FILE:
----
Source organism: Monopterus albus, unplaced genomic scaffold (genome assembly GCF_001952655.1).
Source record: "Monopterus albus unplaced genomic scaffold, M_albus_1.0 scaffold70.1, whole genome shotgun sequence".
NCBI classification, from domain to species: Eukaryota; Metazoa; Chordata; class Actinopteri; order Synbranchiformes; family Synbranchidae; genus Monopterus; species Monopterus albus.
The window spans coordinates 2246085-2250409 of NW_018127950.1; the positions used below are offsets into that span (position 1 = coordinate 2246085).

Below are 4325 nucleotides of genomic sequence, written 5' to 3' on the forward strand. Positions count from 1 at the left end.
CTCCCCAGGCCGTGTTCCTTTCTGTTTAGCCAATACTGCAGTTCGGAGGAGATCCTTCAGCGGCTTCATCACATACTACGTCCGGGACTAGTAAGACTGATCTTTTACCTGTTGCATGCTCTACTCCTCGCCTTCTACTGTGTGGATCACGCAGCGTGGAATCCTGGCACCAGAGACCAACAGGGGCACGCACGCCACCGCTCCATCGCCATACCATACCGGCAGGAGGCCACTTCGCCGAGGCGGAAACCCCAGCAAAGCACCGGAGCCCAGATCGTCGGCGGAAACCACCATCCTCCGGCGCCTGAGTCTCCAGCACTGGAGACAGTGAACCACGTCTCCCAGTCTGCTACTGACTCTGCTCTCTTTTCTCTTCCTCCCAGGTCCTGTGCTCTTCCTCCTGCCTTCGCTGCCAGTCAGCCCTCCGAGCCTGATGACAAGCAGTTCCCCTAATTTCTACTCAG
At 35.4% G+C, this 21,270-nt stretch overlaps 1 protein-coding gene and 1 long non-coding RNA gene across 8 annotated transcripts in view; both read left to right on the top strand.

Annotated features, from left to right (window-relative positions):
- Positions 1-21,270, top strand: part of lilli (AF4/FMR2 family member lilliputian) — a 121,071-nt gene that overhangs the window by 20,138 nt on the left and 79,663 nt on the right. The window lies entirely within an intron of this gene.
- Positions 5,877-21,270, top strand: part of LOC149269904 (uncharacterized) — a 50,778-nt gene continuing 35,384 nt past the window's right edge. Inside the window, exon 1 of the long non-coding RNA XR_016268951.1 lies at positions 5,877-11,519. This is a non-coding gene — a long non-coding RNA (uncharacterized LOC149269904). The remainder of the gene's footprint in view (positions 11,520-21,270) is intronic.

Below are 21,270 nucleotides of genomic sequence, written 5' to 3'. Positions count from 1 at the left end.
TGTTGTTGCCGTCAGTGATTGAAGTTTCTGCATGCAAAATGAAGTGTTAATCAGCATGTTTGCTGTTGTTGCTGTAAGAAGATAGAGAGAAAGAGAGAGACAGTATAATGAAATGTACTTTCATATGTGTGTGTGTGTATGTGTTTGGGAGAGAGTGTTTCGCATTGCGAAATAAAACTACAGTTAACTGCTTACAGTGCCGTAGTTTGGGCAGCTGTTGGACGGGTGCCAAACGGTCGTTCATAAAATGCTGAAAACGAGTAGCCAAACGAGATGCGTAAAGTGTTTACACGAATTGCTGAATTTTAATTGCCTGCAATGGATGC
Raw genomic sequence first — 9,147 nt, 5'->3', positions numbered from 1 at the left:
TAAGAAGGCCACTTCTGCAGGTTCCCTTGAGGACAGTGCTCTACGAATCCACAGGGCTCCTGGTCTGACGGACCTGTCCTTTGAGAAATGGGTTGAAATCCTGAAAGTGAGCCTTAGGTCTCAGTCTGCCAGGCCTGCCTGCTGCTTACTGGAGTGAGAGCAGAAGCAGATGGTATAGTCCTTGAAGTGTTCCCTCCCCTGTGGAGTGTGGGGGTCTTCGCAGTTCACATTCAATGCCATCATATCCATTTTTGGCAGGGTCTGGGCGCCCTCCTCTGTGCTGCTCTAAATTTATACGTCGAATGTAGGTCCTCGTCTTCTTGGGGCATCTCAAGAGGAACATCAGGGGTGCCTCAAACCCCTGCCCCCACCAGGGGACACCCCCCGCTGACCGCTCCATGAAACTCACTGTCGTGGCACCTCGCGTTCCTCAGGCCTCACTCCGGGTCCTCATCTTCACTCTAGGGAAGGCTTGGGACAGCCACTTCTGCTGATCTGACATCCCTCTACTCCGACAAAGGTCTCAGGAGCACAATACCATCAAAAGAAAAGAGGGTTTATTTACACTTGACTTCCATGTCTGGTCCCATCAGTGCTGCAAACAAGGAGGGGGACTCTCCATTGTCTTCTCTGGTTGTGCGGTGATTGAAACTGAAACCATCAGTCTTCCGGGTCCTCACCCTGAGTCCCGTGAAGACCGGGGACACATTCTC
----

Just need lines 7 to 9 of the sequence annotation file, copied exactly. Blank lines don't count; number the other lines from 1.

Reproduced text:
At 35.4% G+C, this 21,270-nt stretch overlaps 1 protein-coding gene and 1 long non-coding RNA gene across 8 annotated transcripts in view; both read left to right on the top strand.

Annotated features, from left to right (window-relative positions):
- Positions 1-21,270, top strand: part of lilli (AF4/FMR2 family member lilliputian) — a 121,071-nt gene that overhangs the window by 20,138 nt on the left and 79,663 nt on the right. The window lies entirely within an intron of this gene.